• Not Answered

UCC28740: 4.2 amp 5v output

Part Number: UCC28740

Hello,

I'm currently designing a 4.2amp 5v usb charging circuit for a customer.  I used web bench for the initial design.  It gave me a circuit very similar to the UCC28740evm-525, with the exception of some input and output filter values.  Current I have not been able to get my circuit to hold any current on the output.  I believe the root. I was hoping to get some advice on the proper tranformer configuration (turns, core, ratios, etc.) to hopefully get my circuit up and running.  

Originally I tried a custom transformer with no success.  This transformer also did not hold more than 100mA.  Then tried an off the shelf transformer that was designed specifically for the UCC28740 (WE part number: 750313823).  This transformer also did not hold more than 100mA. I have attached the datasheet for the WE part number: 750313823.

I have attached my schematic . please let me know if anything looks incorrect or concerning.

Thanks in advance for your help.

Kevin pcb619 schematic.pdf

7 Replies

  • Hello Kevin,

    I reviewed the schematic and functionally it looks correct.  You had mentioned that Wurth had designed a transformer specifically for the UCC28740 750313823.  Did they give a recommendation of the input and output voltage range and deliverable output power?

    There is an excel design tool that you can use to check the transformer turns ratio and primary magnetizing inductance for your design.  It can be found at the following link.  Please note to function correctly the primary leakage inductance should be less than 3% of the magnetizing inductance.  http://www.ti.com/lit/zip/sluc487

    Wurth has manufactured transformer’s for the UCC28740 family of devices that use the auxiliary to secondary turn’s ratio for OVP protection.  This should work for the input and output requirements they designed for.  You should be able to get at least this rated output voltage and power for your design.  If you cannot the issue might be layout.  The data sheet gives some layout recommendations that might help in section 10 with an example layout in Figure 28.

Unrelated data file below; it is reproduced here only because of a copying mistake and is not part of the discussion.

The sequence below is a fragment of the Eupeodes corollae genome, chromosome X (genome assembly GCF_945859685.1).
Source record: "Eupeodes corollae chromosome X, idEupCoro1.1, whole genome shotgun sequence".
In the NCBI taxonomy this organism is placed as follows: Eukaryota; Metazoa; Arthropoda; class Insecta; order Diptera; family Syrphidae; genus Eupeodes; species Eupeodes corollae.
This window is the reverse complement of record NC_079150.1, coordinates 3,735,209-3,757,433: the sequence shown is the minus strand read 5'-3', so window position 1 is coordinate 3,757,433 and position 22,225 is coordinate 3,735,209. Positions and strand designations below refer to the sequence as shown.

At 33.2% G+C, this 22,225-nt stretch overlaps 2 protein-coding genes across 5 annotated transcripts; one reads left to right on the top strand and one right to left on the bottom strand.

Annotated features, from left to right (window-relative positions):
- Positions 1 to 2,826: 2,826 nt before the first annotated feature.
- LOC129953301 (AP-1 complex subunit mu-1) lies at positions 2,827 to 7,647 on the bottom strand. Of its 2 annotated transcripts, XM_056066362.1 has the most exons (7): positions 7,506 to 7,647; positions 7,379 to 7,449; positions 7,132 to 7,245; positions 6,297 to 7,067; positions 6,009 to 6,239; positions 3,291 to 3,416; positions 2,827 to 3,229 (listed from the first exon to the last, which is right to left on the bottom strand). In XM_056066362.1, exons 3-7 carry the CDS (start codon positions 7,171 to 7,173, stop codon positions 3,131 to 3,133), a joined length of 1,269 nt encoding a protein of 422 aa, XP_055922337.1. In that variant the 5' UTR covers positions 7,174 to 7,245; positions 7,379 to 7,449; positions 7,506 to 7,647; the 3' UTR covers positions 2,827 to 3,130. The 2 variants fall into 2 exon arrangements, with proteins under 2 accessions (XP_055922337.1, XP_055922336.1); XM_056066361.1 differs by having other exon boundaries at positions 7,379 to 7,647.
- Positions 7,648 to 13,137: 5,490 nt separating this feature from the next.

You had mentioned UCC28740EVM-525 which is an 85V to 265V RMS input to a 5V 10W output.  You might want to get a hold of one of these EVMs to evaluate.  It will give an example of what the critical signal should look like (CS, Aux, VDD,  FB); as well as, an example of a proven layout.

    I have found one of the top reasons why the UCC287XX family of devices has issues starting up and regulating is due to the auxiliary winding signal being too noisy.   In the Device Functional Mode section of the data sheet on the top of the page down to figure 14 gives guidelines to what the auxiliary signal should look like.  If this signal is too noisy it can trigger an output over voltage protection (OVP).

    I would recommend trying to figure out why the design is not regulating.  Is the converter shutting down to a fault or a noisy signal?  I would start by evaluating the CS, Aux, VDD, and feedback signals of your design with an oscilloscope.

    Regards,

    Mike

  • In reply to Mike O':

    Hello Kevin,

    If you were interested in doing a dual 5V 2.4A (4.8 A) offline USB charger, there is a proven reference design PMP10885 using the UCC28740.  The following link will get you to the reference designs schematic, BOM and test data. http://www.ti.com/tool/PMP10885?keyMatch=PMP10885&tisearch=Search-EN-Everything

    I have included the Gerber files if you are interested in perusing a dual output design.

    Regards,

    Mike PMP10885_REVB_GERBER.zip